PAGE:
Three children - Violet, Klaus and Sunny Baudelaire - are left orphaned when their house burns down, with their parents in it, in mysterious circumstances. They are left in the custody of a distant relative, Count Olaf (played by Jim Carrey). It is soon apparent that Count Olaf only cares about the children for their large inheritance. Written by
When Aunt Josephine is showing the children her photo album, one shot shows Violet turning the page with the aviation photo directly to the page with the group photo. In the next shots, however, she turns two more pages before coming upon the group picture. See more »
[the Littlest Elf has just come to an abrupt halt]
I'm sorry to say that this is not the movie you will be watching. The movie you are about to see is extremely unpleasant. If you wish to see a film about a happy little elf, I'm sure there is still plenty of seating in theatre number two. However, if you like stories about clever and reasonably attractive orphans, suspicious fires, carnivorous leeches, Italian food and secret organizations, then stay, as I retrace each and every one...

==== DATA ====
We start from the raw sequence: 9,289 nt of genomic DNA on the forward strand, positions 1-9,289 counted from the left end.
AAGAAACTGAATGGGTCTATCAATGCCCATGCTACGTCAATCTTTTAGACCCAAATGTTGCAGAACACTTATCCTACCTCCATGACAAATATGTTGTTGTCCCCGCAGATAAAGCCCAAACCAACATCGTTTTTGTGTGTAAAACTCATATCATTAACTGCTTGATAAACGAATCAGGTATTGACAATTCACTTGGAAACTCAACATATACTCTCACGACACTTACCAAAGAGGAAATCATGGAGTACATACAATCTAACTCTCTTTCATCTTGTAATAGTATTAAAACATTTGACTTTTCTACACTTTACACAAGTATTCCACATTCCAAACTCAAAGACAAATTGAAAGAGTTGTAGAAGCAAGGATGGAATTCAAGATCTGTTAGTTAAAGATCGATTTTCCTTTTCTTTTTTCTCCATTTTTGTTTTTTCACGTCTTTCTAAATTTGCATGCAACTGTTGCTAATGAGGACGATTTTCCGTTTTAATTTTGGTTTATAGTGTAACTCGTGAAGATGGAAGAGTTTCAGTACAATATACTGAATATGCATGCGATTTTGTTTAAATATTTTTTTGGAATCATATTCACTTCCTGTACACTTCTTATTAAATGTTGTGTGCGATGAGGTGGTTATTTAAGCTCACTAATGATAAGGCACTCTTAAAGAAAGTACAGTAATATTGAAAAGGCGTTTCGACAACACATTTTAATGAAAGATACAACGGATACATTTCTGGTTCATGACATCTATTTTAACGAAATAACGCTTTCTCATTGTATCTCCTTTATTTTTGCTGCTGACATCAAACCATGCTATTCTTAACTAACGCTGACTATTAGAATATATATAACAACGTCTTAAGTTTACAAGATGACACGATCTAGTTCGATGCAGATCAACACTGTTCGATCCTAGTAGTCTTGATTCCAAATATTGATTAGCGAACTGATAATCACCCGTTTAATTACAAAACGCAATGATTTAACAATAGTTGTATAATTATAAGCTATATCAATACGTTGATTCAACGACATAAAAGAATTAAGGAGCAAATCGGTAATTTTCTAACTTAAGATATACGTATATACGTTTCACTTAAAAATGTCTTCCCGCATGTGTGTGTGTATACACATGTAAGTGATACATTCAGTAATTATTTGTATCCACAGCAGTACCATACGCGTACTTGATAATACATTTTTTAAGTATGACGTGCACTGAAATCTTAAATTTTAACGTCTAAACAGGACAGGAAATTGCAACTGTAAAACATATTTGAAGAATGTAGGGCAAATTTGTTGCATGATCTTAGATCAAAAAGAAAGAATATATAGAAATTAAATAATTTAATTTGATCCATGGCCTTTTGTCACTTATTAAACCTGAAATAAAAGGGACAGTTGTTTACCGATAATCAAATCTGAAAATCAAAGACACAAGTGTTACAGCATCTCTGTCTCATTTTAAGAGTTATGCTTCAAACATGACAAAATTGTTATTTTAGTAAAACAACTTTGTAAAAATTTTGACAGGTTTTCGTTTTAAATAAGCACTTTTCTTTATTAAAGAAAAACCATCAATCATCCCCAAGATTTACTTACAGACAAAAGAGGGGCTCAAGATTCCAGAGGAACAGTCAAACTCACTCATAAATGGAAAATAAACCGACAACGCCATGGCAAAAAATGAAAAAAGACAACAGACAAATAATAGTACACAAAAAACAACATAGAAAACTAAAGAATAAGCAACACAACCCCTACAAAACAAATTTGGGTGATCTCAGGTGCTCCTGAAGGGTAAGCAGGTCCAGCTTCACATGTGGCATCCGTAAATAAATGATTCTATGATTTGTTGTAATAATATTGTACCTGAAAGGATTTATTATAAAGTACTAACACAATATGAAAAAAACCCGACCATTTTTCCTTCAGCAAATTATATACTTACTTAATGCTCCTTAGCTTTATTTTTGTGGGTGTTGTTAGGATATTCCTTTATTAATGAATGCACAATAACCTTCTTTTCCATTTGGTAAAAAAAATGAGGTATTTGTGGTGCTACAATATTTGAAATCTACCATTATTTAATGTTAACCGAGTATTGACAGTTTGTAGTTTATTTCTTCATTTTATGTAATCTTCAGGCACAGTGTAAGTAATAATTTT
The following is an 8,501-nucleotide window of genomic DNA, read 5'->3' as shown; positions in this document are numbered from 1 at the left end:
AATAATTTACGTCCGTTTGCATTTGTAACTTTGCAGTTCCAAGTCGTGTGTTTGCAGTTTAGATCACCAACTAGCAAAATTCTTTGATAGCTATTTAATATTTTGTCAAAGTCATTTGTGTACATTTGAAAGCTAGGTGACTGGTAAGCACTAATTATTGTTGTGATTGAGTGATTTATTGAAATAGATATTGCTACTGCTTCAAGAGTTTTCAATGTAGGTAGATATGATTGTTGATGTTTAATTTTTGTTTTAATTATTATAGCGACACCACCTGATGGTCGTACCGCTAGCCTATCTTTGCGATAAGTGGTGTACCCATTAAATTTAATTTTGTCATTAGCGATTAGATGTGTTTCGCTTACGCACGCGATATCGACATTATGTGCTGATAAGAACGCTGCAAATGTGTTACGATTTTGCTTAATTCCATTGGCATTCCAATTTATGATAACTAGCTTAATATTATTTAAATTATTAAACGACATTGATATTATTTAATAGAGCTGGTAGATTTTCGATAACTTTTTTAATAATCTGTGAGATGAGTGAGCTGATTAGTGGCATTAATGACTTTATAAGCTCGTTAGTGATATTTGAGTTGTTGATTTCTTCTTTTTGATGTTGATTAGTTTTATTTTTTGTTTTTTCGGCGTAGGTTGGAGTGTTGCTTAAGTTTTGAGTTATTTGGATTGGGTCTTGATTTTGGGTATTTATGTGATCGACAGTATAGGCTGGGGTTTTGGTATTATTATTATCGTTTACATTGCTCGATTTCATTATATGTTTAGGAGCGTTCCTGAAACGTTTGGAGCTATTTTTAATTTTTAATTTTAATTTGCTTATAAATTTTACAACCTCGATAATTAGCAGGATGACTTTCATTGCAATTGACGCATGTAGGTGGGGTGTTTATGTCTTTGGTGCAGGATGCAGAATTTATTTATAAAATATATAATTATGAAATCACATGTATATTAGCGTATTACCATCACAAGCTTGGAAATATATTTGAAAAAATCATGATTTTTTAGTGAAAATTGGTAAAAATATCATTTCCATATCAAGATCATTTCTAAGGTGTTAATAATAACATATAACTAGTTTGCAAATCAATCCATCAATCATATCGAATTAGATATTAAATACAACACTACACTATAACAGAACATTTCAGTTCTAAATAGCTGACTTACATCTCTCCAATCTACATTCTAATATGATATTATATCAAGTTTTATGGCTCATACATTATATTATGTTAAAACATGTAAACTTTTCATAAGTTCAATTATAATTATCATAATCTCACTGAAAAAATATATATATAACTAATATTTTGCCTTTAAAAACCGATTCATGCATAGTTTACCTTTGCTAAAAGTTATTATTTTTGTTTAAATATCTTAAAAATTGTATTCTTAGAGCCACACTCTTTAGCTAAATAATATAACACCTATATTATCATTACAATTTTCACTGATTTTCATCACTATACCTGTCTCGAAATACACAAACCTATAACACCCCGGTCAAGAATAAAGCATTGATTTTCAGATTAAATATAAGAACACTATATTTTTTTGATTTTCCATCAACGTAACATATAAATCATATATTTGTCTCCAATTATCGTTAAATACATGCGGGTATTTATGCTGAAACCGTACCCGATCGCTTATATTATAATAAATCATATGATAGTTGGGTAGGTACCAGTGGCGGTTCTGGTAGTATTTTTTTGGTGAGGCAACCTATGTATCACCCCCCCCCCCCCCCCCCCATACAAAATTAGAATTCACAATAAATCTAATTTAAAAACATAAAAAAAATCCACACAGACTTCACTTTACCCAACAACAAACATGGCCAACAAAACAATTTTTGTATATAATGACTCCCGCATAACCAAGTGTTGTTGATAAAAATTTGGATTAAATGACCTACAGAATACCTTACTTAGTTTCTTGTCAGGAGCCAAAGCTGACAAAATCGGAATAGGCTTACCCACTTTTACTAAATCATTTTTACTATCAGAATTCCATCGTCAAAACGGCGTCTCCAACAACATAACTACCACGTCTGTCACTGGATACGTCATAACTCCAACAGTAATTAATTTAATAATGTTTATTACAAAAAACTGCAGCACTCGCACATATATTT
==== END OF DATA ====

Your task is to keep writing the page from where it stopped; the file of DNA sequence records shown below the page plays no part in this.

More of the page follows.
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Most of the end credits are composed of cardboard cut outs and Olaf chasing the children. See more »
Before entering the theatre, I'd never glanced at any of the "Lemony Snicket" books. I'd never even heard of them. Having seen the film, I'll make it a priority to take a look. The film has a strong "Harry Potter" feel, what with the heroic, much put-upon British children, and the fantastical setting. If J.K. Rowling had cast Lord Voldemort as a nefarious villain out to steal the Potter family fortune, and made Ron and Hermione Harry's siblings, I imagine it would look something like this. Jim Carrey swallows huge chunks of scenery in his portrayal of Count Olaf, one of the most despicable villains to grace the silver screen in a while. The four child actors are all superb, especially the very attractive Emily Browning as the inventor, Violet. The film comes with a wonderfully disturbing climax, and a enjoyably happy epilogue that hints at many future misfortunes for the Baudelaire children. I'll be there. 9/10.
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